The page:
When Michael Somare and his peers decided they wanted to run their own country, much of the land was still unconnected by road. It was just a little over 20 years since the first outsider made contact with people in the highlands
In preparation for that transition, Papua New Guinean soldiers who were, then, part of an Australian Army brigade, began preparing for independence. There was a lot of uncertainty as the Australian administration prepared to leave.
There were also discussions around weather or not the new country needed a military.
In Moem Barracks, Wewak, the command was also in a state of readiness.
The troops were put through two months of grueling training in preparation for possible civil unrest and for a 1000 kilometer trek that some of them would take from Wewak to Port Moresby.
“The thinking at the time was to prove that the PNG Defence Force was in support of the government. At the time, there was also talk about not having an army. This was a way to prove to the government of the day that the army would stand behind it,” says retired Lt. Col. Geoffrey Key.
As a young lieutenant, Geoffrey Key was given command of the 15 man patrol chosen from the two months of training. They were to carry two letters to Port Moresby – one from the District Commissioner and the other from the Moem command.
“I still don’t know the contents of the letters. But I was to hand deliver them to the Chief Minister, Michael Somare. My commander said: ‘There will be no vehicle, boats or planes. You walk out of Moem and you walk into Taurama Barracks (Port Moresby).’ And that’s what we did.”
Lt. Geoffrey Key, was born in Finschhafen, Morobe Province. He attended Kerevat National High School where was recruited as an army apprentice. He was trained in Australia as a radio technician. During the transition period, he was sent for officer training at Portsea where he later graduated as a 2nd Lieutenant.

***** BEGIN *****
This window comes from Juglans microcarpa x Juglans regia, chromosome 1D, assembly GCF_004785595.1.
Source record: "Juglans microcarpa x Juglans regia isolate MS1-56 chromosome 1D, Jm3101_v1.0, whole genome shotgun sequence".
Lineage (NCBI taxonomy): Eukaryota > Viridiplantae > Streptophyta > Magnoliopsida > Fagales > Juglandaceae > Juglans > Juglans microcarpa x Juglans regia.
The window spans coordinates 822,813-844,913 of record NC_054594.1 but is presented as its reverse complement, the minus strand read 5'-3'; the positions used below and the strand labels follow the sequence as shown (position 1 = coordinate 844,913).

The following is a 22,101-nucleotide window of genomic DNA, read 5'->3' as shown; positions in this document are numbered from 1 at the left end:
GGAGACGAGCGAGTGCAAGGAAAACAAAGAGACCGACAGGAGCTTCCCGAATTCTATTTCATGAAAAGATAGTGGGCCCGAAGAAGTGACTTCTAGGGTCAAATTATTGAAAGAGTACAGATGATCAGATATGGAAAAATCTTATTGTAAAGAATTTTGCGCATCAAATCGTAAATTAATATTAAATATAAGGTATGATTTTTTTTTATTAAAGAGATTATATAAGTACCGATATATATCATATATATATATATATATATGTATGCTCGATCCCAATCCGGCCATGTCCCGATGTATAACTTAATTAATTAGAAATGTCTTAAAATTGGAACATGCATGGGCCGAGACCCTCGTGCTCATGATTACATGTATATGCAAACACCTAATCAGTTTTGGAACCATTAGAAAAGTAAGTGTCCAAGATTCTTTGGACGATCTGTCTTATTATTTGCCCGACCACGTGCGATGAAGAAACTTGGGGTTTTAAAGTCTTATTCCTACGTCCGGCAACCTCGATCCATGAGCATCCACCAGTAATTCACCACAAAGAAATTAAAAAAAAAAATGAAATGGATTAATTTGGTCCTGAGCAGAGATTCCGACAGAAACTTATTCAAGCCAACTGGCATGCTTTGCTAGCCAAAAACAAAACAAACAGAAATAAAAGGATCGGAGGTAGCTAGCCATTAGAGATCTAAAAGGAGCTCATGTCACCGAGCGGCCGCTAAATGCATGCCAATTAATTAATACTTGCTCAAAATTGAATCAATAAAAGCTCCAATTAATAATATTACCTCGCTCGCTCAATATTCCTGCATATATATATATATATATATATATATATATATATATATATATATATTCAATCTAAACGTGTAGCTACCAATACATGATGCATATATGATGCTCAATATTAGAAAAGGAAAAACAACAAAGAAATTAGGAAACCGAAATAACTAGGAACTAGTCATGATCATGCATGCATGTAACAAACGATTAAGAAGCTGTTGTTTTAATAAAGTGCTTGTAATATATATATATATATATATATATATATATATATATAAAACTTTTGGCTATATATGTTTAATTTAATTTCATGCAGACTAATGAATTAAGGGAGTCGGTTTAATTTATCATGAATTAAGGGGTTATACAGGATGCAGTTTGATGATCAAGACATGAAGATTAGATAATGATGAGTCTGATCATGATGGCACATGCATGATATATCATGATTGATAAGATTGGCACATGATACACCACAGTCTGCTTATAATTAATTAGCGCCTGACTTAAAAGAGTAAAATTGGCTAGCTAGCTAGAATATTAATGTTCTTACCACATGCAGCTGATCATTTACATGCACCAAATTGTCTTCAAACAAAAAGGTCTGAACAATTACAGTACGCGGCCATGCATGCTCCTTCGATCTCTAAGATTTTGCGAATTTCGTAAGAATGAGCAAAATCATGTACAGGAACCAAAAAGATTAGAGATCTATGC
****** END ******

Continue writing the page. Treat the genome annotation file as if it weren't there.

The journey took them from Wewak to Madang, Morobe then over the Owen Stanley mountains and into Port Moresby.
“We trained on various terrain so that didn’t worry us. We were not given food. They told us to live off the land. I chose the route so we travelled through the most populated areas so it would be easy to find the supplies we needed.”
Among the 15 men, was Private Felix Wama who joined the army in 1973. He said many people in the rest of the country didn’t understand the concept of the political independence that was being decided for them.
“They didn’t have a clue. Some, like my fathers and uncles, said let Australia look after us.”
The military was still part of the Australian Defense Force. They said ‘Private Felix Wama, you have been chosen to walk from Wewak to Port Moresby.’”
Wama saw how disconnected the country was back then.
“Many of the roads we know now were all bush tracks. In Wau and Garaina, the terrain was difficult. But we eventually got to Port Moresby,” Wama recalled.
Among his most precious possessions, are three photographs and a laminated letter of commendation from the PNGDF Commander at the time, Brigadier James William Norrie.
In his own words, the Brigadier spoke of a journey that took 46 days and traversed some of the most rugged terrain.
The letters were hand delivered to Chief Minister Somare on Independence day.
Geoffrey Key continued serving in the army. In 1980, as a major, he commanded troops in Vanuatu when the PNGDF were sent to help put down a rebellion as the island nation transitioned to political independence.
Felix Wama returned from Port Moresby a corporal, recognized and promoted for his achievements. He left the army after serving for eight years.